Brexit Equivalence Deal Is Not Good Enough for London’s LCH
(Bloomberg) -- Even if Theresa May gets a Brexit deal on financial services, it won’t be enough for the London firm that sits at the center of the world’s biggest derivatives market.
LCH Ltd., the clearinghouse majority owned by London Stock Exchange Group Plc, sees weaknesses in the deal that Britain’s prime minister is seeking to strike with the other 27 member states of the European Union. LCH’s head of service development for rates -- by far its biggest business -- told a conference in Amsterdam that they want direct approval.
“Equivalence as a concept is something which has its vulnerabilities,” LCH’s Philip Whitehurst said during a panel at the Fixed Income Leaders Summit. “We prefer direct recognition.”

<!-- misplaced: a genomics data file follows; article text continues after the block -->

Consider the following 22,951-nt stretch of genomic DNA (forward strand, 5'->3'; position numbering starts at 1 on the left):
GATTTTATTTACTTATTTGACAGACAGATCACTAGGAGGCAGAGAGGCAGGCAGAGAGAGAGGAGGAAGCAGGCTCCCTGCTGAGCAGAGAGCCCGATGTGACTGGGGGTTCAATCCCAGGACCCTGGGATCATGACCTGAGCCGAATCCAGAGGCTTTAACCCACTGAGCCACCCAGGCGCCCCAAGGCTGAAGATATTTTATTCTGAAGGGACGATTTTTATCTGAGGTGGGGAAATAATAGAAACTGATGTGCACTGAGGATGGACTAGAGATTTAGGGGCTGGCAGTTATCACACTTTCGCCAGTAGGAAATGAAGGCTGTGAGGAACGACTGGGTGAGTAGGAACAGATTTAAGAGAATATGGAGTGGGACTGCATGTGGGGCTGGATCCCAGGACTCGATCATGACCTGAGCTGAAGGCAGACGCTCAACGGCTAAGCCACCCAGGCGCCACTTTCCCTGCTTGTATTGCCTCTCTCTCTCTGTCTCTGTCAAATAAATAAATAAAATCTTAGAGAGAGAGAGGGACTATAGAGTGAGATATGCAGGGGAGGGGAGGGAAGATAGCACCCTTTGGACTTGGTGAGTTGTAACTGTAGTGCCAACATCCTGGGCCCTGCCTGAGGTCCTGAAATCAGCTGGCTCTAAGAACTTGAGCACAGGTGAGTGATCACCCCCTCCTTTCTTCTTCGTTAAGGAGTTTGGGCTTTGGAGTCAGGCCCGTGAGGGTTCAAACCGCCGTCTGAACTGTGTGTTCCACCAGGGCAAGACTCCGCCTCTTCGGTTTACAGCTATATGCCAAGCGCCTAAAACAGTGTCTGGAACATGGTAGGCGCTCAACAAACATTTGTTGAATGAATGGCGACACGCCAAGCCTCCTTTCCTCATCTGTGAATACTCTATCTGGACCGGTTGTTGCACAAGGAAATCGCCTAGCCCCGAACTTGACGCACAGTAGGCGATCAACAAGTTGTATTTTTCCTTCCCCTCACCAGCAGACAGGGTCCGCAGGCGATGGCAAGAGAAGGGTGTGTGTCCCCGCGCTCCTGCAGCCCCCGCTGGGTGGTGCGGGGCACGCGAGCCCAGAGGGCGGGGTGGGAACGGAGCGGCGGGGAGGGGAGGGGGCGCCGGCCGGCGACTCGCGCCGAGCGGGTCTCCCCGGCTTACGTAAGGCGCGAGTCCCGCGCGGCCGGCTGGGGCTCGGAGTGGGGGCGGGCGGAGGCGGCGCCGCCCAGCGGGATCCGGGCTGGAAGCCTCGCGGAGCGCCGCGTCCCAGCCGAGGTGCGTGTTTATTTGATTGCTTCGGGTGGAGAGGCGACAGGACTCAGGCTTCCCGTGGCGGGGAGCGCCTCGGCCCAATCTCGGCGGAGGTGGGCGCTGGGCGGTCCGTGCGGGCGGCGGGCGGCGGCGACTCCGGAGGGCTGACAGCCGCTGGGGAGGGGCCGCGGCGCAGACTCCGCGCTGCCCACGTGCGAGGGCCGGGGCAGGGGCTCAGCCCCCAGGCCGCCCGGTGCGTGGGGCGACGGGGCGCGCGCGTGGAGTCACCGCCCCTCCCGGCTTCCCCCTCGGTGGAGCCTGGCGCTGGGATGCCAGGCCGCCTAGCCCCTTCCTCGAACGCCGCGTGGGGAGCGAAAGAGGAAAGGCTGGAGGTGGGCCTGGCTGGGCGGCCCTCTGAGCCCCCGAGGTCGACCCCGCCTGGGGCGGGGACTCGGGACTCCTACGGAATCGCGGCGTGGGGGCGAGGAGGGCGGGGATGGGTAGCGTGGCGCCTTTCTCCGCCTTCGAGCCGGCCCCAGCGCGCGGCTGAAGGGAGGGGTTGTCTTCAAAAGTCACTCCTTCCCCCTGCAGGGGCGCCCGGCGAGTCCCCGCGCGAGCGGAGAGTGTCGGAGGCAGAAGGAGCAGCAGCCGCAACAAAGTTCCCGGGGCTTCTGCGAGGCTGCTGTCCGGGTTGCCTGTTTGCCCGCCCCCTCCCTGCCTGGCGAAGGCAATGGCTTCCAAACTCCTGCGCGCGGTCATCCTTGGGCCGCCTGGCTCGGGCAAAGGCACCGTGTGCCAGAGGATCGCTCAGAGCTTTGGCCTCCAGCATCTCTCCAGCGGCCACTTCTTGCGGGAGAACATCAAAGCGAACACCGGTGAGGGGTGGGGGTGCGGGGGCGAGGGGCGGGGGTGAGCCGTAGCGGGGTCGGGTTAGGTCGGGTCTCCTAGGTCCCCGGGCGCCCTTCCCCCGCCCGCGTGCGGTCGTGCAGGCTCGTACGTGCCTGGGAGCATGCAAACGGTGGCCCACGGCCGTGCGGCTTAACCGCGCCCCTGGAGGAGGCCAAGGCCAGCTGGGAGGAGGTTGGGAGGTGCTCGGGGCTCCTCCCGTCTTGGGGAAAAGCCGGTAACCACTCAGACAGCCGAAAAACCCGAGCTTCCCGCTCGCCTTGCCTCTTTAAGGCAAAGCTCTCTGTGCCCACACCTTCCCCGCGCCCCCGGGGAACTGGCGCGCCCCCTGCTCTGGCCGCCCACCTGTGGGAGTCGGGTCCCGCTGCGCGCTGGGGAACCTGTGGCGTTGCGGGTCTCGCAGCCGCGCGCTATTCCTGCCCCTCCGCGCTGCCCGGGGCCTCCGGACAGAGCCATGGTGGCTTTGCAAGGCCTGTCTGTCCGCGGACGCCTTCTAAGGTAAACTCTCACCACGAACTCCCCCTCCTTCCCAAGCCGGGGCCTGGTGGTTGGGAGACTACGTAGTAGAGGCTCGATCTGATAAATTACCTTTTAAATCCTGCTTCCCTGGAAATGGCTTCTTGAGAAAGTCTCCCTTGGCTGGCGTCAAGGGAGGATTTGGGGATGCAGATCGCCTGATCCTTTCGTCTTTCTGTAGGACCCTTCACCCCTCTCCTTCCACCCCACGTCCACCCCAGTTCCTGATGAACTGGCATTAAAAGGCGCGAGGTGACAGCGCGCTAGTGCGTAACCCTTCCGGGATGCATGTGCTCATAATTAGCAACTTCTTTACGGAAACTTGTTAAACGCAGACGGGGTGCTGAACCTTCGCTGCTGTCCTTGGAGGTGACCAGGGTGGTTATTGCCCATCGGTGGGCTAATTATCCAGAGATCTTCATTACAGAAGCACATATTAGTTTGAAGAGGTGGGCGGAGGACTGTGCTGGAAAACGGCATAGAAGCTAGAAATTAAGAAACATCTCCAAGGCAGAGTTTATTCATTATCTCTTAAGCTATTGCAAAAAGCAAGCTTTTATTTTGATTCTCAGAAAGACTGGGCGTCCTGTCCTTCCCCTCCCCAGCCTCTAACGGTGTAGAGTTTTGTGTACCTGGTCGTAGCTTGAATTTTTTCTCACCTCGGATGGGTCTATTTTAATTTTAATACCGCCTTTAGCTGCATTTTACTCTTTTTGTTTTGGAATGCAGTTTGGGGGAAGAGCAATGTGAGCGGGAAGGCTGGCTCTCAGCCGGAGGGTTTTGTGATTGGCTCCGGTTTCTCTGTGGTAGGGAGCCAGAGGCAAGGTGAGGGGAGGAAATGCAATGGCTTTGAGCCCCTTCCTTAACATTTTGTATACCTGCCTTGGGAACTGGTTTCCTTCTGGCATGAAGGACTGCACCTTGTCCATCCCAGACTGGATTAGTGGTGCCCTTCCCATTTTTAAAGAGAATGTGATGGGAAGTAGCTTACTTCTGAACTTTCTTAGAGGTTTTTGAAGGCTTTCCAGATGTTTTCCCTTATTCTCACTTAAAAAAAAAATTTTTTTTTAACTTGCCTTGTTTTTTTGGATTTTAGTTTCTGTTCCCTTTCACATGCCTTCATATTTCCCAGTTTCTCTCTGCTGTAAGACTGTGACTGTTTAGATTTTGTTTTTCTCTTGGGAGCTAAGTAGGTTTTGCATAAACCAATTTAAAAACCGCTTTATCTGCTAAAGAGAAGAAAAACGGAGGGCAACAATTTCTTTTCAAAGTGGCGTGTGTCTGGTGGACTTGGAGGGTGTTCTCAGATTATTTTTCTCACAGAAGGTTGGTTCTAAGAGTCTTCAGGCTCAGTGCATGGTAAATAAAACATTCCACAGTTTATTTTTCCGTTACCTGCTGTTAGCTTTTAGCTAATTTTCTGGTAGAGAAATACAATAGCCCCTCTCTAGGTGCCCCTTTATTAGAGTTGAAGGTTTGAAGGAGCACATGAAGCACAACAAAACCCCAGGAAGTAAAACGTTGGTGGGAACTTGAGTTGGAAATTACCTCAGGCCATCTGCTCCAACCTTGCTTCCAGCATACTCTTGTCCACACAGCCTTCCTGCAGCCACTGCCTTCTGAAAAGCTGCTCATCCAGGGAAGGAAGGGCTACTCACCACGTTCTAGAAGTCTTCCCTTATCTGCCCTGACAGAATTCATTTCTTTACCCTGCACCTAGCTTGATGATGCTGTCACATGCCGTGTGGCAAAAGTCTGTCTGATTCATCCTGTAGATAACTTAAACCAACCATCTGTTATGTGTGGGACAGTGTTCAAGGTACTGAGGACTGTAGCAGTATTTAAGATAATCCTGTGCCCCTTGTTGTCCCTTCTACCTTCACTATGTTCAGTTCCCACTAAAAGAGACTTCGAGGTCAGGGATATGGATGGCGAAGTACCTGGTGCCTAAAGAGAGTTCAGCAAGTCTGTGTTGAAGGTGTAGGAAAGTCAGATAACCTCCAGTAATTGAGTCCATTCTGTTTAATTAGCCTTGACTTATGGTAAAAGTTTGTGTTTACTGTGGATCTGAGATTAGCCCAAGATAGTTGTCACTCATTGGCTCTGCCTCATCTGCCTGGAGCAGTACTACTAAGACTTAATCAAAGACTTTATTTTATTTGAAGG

The European Commission has the power to say that the U.K.’s financial-services set up is equivalent to the rulebook in the EU, but the European Securities and Markets Authority would have to act for LCH to get direct recognition. LCH is seeking direct recognition because that would guarantee it would be treated the same as a clearinghouse operating within the EU, such as its German arch rival Eurex Clearing.
Banks and fund managers have deposited more than $201 billion of cash and bonds at LCH in London. LCH holds the money, called initial margin, to ensure that a defaulting trader does not inflict losses on the rest of the derivatives market.
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